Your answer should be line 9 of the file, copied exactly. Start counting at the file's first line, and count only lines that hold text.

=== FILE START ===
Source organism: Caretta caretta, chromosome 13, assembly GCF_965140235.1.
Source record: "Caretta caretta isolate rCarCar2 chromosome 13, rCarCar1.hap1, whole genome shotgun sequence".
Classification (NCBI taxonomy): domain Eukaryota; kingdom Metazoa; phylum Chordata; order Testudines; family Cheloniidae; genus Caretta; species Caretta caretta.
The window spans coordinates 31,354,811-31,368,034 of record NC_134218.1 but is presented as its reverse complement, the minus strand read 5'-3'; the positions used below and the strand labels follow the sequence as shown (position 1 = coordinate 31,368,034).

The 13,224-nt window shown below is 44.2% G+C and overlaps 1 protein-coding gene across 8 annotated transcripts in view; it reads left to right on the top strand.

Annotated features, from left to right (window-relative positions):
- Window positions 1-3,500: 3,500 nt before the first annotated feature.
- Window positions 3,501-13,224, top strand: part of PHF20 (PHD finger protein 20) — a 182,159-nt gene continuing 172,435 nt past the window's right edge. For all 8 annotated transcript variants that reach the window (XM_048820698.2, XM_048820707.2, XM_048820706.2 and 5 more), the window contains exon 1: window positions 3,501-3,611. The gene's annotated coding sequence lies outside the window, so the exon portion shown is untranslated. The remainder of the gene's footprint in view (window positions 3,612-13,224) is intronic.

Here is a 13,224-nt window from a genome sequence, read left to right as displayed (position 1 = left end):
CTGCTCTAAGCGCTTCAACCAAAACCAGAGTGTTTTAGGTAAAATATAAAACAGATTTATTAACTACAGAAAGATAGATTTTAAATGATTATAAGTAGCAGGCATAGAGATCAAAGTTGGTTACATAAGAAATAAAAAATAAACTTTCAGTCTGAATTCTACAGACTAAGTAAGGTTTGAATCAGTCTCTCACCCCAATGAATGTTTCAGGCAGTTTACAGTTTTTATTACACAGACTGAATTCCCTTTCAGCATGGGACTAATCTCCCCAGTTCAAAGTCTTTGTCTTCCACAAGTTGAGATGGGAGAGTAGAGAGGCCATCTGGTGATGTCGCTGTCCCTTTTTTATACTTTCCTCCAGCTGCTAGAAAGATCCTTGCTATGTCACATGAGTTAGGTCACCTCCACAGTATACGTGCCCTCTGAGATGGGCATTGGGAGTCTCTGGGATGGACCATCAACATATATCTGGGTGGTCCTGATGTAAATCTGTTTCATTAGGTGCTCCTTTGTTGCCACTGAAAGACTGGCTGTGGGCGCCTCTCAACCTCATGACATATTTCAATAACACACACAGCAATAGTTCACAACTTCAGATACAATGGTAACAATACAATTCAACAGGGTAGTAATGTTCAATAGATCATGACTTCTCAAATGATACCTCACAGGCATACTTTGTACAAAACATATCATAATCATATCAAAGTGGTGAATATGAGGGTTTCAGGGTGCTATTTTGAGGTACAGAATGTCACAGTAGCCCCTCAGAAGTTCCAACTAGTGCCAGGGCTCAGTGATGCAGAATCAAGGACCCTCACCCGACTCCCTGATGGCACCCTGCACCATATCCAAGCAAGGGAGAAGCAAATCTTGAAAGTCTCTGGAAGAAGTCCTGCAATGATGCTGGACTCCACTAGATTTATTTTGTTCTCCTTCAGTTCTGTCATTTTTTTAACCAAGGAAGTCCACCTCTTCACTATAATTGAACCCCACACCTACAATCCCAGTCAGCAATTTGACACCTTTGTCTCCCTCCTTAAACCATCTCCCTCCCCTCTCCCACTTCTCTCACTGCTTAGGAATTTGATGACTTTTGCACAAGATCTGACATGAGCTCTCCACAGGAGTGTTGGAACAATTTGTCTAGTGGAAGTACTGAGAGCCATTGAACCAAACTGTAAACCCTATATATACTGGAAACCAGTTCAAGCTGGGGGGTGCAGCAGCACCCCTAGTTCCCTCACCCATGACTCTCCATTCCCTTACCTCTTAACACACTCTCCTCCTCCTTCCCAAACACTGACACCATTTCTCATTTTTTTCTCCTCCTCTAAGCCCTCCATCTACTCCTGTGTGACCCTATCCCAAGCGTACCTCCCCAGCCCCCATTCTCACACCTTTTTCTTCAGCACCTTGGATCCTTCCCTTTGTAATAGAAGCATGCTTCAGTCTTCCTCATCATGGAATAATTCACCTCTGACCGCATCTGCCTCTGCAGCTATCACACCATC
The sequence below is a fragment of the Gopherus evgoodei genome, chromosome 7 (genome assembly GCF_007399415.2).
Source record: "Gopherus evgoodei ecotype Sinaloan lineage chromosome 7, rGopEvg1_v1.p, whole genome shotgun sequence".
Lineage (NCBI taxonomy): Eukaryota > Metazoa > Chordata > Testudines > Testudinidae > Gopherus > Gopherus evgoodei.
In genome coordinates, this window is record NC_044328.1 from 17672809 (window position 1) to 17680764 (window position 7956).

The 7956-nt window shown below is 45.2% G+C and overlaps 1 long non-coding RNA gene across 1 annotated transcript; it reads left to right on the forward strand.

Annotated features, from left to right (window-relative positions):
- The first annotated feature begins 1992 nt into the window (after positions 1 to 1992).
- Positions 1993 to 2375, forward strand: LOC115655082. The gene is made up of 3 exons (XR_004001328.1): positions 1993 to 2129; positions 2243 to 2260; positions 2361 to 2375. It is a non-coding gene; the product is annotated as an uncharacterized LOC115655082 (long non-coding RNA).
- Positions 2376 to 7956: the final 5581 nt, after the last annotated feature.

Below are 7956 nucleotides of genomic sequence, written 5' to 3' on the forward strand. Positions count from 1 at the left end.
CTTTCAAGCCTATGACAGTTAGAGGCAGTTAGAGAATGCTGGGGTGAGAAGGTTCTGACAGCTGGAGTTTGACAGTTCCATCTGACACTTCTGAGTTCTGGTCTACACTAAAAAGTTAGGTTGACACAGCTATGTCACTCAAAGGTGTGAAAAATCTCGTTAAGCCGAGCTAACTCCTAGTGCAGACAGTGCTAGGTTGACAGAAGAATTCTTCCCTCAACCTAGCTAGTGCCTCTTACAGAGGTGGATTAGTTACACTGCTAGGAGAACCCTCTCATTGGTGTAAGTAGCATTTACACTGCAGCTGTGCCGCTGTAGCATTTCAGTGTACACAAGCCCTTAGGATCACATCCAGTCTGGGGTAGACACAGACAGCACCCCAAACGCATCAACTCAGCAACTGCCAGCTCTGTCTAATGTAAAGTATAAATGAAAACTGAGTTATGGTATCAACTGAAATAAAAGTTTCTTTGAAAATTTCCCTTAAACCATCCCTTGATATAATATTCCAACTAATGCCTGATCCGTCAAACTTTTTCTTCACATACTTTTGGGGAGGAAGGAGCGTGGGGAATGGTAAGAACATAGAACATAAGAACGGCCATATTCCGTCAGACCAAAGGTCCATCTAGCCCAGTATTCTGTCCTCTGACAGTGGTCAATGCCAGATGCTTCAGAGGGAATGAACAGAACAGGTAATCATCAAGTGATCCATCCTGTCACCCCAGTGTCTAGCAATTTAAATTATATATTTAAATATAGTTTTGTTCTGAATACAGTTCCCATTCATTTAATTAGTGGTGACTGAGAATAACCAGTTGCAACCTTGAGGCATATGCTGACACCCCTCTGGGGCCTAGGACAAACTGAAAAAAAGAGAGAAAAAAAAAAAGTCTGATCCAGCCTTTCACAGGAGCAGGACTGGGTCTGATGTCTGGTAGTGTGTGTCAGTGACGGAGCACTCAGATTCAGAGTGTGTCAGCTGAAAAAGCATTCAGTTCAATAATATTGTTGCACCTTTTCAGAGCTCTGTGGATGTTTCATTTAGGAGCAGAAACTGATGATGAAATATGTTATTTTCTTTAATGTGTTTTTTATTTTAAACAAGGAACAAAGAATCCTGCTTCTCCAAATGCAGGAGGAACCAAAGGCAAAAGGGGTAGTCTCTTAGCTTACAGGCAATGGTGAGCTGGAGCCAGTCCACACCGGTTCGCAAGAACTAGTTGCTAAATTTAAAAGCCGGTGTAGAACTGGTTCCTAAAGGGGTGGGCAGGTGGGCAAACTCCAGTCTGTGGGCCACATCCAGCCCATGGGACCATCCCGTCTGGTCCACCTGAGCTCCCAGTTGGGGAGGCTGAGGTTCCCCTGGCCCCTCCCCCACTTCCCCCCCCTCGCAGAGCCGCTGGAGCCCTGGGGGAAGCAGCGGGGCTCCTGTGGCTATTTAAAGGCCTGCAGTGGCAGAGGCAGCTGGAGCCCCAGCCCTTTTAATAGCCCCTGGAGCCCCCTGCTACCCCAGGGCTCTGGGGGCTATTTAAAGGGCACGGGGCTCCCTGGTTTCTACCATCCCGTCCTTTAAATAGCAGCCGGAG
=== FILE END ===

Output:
Here is a 13,224-nt window from a genome sequence, read left to right as displayed (position 1 = left end):